Macro Lists For The Win – Side B

Example Code: Code_050713.zip

In the previous post I talked about how you can use macro lists to solve the problem of wanting to generate a bunch of code based on the same set of data. This was useful for doing things like defining a list of resources a player could accumulate, and then being able to generate code to store and manipulate each resource type. You only had to update the resource list to add a new resource and the rest of the code would almost magically generate itself.

What if you wanted the reverse though? What if you had a fixed set of code that you want to apply to a bunch of different sets of data? This post is going to show you a way to do that.

In the example code, we are going to make a way to define several lists of items, and expand each list into an enum that also has a ToString and FromString function associated with it.

Another usage case for this technique might be to define lists of data fields, and expand each list into a data structure that contains serialization and deserialization functions. This would allow you to make data structures that could be saved and loaded to disk, or to sent and received over a network connection, just by defining what data fields they contained.

I haven’t yet seen this technique in the wild, and it kind of makes me wonder why since they are just two sides of the same coin.

GameEnums.h

In the last post, our data was always the same and we just applied it to different code. To do this, we had the code in one .h and the data in another .h that would get included multiple times. This allowed us to define different pieces of code in one .h, then include the other .h file to apply the fixed data to each piece of code.

In this post, it’s going to be the exact opposite. Our code will always stay the same and we will apply it to different data so our data will be in one .h and the code will be in another .h that gets included multiple times.

Here’s GameEnums.h:

//////////////////////
//     EDamageType
//////////////////////
#define ENUMNAME DamageType
#define ENUMLIST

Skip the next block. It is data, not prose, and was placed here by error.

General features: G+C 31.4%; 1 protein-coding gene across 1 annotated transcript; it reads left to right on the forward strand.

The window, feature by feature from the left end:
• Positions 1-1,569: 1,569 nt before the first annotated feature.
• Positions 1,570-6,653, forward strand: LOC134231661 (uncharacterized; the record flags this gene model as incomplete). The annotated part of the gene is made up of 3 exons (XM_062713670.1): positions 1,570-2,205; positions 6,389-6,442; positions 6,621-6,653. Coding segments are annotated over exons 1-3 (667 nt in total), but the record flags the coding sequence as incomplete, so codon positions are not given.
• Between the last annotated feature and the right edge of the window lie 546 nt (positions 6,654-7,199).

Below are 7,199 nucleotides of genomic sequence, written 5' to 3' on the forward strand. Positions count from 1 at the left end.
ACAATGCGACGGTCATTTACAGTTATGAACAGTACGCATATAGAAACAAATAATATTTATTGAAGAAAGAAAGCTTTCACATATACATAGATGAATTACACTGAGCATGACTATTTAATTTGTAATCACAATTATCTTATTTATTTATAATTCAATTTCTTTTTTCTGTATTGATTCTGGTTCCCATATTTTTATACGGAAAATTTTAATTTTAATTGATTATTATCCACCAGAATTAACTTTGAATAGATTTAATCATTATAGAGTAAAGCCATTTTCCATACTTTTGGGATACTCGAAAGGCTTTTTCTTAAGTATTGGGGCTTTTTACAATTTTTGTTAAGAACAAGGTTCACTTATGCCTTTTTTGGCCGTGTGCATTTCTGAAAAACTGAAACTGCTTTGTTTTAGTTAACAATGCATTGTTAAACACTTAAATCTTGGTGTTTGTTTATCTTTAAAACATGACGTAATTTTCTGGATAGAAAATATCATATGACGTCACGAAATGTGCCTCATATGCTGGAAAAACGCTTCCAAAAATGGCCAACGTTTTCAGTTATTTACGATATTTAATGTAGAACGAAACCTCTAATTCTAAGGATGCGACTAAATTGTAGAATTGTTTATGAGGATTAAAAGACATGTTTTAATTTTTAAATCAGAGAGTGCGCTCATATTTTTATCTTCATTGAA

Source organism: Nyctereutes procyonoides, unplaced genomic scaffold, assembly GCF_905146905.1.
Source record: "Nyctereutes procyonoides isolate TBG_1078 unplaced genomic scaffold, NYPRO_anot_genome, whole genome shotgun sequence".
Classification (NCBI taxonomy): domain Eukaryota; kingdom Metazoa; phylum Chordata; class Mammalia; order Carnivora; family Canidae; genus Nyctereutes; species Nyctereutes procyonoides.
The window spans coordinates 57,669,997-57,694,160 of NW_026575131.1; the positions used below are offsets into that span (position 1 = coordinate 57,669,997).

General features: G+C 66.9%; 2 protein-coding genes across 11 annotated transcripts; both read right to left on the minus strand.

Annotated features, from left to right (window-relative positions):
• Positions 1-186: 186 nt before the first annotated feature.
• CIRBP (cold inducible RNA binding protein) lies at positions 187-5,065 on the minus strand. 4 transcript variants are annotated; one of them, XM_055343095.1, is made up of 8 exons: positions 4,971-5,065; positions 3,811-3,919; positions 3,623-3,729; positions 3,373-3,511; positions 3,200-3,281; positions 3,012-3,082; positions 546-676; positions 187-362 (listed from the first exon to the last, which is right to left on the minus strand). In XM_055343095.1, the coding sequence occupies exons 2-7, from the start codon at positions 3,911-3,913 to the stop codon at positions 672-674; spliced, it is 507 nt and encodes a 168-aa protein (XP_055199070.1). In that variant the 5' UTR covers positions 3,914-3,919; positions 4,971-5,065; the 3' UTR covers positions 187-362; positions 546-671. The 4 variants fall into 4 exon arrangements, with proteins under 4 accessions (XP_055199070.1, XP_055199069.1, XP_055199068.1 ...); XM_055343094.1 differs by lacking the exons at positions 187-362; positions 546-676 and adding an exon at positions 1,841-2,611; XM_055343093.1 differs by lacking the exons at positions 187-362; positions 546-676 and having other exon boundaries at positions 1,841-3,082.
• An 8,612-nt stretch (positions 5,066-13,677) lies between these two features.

ENUMENTRY(Normal) 
	ENUMENTRY(Electricity) 
	ENUMENTRY(Fire) 
	ENUMENTRY(BluntForce)

#include "EnumBuilder.h"
//////////////////////
//     EDeathType
//////////////////////
#define ENUMNAME DeathType
#define ENUMLIST 
	ENUMENTRY(Normal) 
	ENUMENTRY(Electrocuted) 
	ENUMENTRY(Incinerated) 
	ENUMENTRY(Smashed)

#include "EnumBuilder.h"
//////////////////////
//     EFruit
//////////////////////
#define ENUMNAME Fruit
#define ENUMLIST 
	ENUMENTRY(Apple) 
	ENUMENTRY(Banana) 
	ENUMENTRY(Orange) 
	ENUMENTRY(Kiwi)

#include "EnumBuilder.h"
//////////////////////
//     EPlayers
//////////////////////
#define ENUMNAME Player
#define ENUMLIST 
	ENUMENTRY(1) 
	ENUMENTRY(2) 
	ENUMENTRY(3) 
	ENUMENTRY(4)

#include "EnumBuilder.h"

EnumBuilder.h

This header file is where the real magic is; it’s responsible for taking the previously defined ENUMNAME and ENUMLIST macros as input, and turning them into an enum and the string functions. Here it is:

#include  // for _stricmp, for the enum Fromstring function

// this EB_COMBINETEXT macro works in visual studio 2010.  No promises anywhere else.
// Check out the boost preprocessor library if this doesn't work for you.
// BOOST_PP_CAT provides the same functionality, but ought to work on all compilers!
#define EB_COMBINETEXT(a, b) EB_COMBINETEXT_INTERNAL(a, b)
#define EB_COMBINETEXT_INTERNAL(a, b) a ## b

// make the enum E
#define ENUMENTRY(EnumValue) EB_COMBINETEXT(e, EB_COMBINETEXT(ENUMNAME, EnumValue)),
enum EB_COMBINETEXT(E,ENUMNAME) {
	EB_COMBINETEXT(EB_COMBINETEXT(e, ENUMNAME), Unknown) = -1,
	ENUMLIST
	EB_COMBINETEXT(EB_COMBINETEXT(e, ENUMNAME), Count),
	EB_COMBINETEXT(EB_COMBINETEXT(e, ENUMNAME), First) = 0,
	EB_COMBINETEXT(EB_COMBINETEXT(e, ENUMNAME), Last) = EB_COMBINETEXT(EB_COMBINETEXT(e, ENUMNAME), Count) - 1
};
#undef ENUMENTRY

// make the EToString function
const char *EB_COMBINETEXT(EB_COMBINETEXT(E,ENUMNAME), ToString)(EB_COMBINETEXT(E,ENUMNAME) value)
{
	switch(value)
	{
		#define ENUMENTRY(EnumValue)